The seemingly endless quest to discover why foot orthoses relieve symptoms is veering away from skeletal alignment and toward somatosensory variables, though some still insist that kinematics play a role as well.
by Cary Groner
Many people who are prescribed foot orthoses conclude that they reduce pain, and that’s good enough for them. Researchers and clinicians are rarely content to leave it at that: if the pain goes away, they want to know why. They’d like not just understanding, for that matter, but repeatability. And lately, the researchers have been saying to the clinicians: Good luck with that.
For many years, practitioners thought orthoses relieved pain largely by correcting structural alignment in the lower extremities, primarily abnormal pronation of the subtalar joint.1 Some still think so. For the past decade, however, biomechanics researchers have begun to question these assumptions. Recently, the publication of Biomechanics of Sport Shoes, by Benno Nigg, DrScNat, professor of biomechanics and co-director of the Human Performance Laboratory at the University of Calgary in Alberta, generated press by suggesting that orthoses actually have little effect on gait kinematics.2
Some clinicians have embraced this thesis; others find it suspect. But most generally agree with Nigg’s premise that we don’t know exactly how orthoses work, that there’s significant individual variation in response, and that practitioners are often unsure what to prescribe.
Across the bow
“My view is that the prescription of orthotics has been dominated too much by mechanical aspects,” Nigg told LER via email. “The ‘solution’ may be that more functional (say muscular) aspects are included and that early intervention is checked by the clinicians.”
The suggestion is founded on a history of fruitful speculation. Nigg fired his first shot across the bow of conventional thinking in 2001, when he published a paper in the Clinical Journal of Sport Medicine that proposed new paradigms for understanding the effect of impact forces and movement control in runners.3
In the article, Nigg noted that running injuries are often attributed to skeletal malalignment such as excessive foot varus or valgus and tibial rotation. He proposed that the impact forces during heel strike be considered an input signal to which muscles respond with a “tuning strategy“ that minimizes soft tissue vibration. This adaptation leads to a “minimal resistance movement path” for any given task. Interventions such as orthoses that support this path may decrease muscle activity, but orthoses that counteract the path will increase it. In any case, such interventions exert only small effects on skeletal kinematics.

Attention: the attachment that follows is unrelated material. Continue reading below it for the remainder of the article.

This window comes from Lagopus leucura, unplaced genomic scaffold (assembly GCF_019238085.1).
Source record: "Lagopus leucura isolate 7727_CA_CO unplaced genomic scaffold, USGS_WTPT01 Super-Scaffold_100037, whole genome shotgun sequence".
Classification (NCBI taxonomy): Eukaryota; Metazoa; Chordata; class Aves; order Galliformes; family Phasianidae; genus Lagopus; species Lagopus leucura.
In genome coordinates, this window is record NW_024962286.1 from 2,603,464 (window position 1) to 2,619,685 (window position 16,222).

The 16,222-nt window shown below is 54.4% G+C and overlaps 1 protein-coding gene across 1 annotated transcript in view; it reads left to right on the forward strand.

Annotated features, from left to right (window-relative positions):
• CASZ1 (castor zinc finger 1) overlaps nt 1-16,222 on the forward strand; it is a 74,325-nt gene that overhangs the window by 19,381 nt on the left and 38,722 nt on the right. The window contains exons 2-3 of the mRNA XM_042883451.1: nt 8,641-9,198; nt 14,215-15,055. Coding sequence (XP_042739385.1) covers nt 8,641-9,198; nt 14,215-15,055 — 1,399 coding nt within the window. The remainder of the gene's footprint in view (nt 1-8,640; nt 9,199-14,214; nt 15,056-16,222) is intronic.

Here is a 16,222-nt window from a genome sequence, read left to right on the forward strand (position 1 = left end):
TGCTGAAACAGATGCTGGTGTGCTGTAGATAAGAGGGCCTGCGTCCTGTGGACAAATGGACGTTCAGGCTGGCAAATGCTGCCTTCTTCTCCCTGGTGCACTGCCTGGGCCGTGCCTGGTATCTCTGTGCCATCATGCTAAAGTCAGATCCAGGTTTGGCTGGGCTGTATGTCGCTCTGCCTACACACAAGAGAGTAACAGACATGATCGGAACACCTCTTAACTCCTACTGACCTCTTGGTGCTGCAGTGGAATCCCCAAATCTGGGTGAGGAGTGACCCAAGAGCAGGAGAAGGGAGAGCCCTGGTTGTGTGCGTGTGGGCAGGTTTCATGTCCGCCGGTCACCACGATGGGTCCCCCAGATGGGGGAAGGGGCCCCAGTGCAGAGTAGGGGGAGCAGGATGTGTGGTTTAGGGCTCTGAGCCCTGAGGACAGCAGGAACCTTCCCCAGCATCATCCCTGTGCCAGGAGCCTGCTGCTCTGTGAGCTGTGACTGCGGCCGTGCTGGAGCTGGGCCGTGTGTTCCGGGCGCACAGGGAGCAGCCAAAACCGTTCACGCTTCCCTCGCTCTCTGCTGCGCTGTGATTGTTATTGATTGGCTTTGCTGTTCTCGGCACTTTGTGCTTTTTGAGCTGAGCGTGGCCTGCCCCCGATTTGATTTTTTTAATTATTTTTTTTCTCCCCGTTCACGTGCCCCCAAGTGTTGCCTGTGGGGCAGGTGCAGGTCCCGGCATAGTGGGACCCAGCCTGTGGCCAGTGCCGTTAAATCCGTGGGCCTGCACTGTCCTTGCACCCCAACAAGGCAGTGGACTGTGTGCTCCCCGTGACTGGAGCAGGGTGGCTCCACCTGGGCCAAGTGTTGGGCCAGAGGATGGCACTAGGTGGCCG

“I think there’s a lot to that,” said Thomas McPoil, PT, PhD, a professor in the School of Physical Therapy at Regis University in Denver. “We pick the way we walk and run because for our body and structure it’s the most efficient. When I get pain, though, I may move out of that preferred pattern, modify my gait, and use muscles differently. It may be that the purpose of an orthotic is to put the person back into their preferred movement pattern and decrease that energy cost, rather than trying to alter skeletal alignment.”
McPoil noted that studies typically show that orthoses exert an effect of only two or three degrees on alignment, and that even that may be overstated because most research is done with skin markers rather than bone pins.
“Can you really hang your hat on that and say the orthotic is controlling motion?” he asked. “Yet we know by the symptomatic response that it’s helping—and that’s the kick in the pants, because these things work.”
Which presents the practitioner with a dilemma: What do you tell your patient?
“I think it’s hard to look them in the face and say, ‘We’re giving you this to control your motion,’” McPoil said. “But you can say, ‘We’re doing something to control the amount of repetitive stress that’s being applied to your tissue.’ Now, that stress could be biomechanical, it could be neurosensory, it could even be shock; but there are multiple factors that influence the way you and your body perceive how that orthotic is helping you feel better.”
A number of theories have sought to explain and quantify orthoses’ effects, in fact.
Regarding alignment, one study (noteworthy—and creepy—in that researchers actually used bone pins rather than skin markers on their courageous volunteers) reported that orthotic effects on eversion were small (between 1° and 4°) across subjects, and that significant effects were found only for total internal tibial rotation.4 Another study found that subject-specific reactions to four different shoe inserts were inconsistent.5
Scientists have also investigated orthoses’ effects on muscle firing. One paper reported that in adults with pes planus, orthoses improved selective activation of the tibialis posterior.6 Another found that a semirigid orthosis did not alter muscle response times or activation patterns of the muscles that stabilize the knee.7 In one case, researchers concluded that orthoses had significant effects on the biceps femoris and tibialis anterior groups, but not on the medial gastrocs, vastus medialis, or vastus lateralis.8 In a study from Stanford, researchers reported that three orthoses tested affected lower extremity muscle activity differently, and that the effects were specific to the phase of running gait.9 And researchers at the University of Virginia found that during slow, controlled exercises such as single-leg squats, vastus medialis and gluteus medius activity is enhanced with an orthosis regardless of posting or foot type.10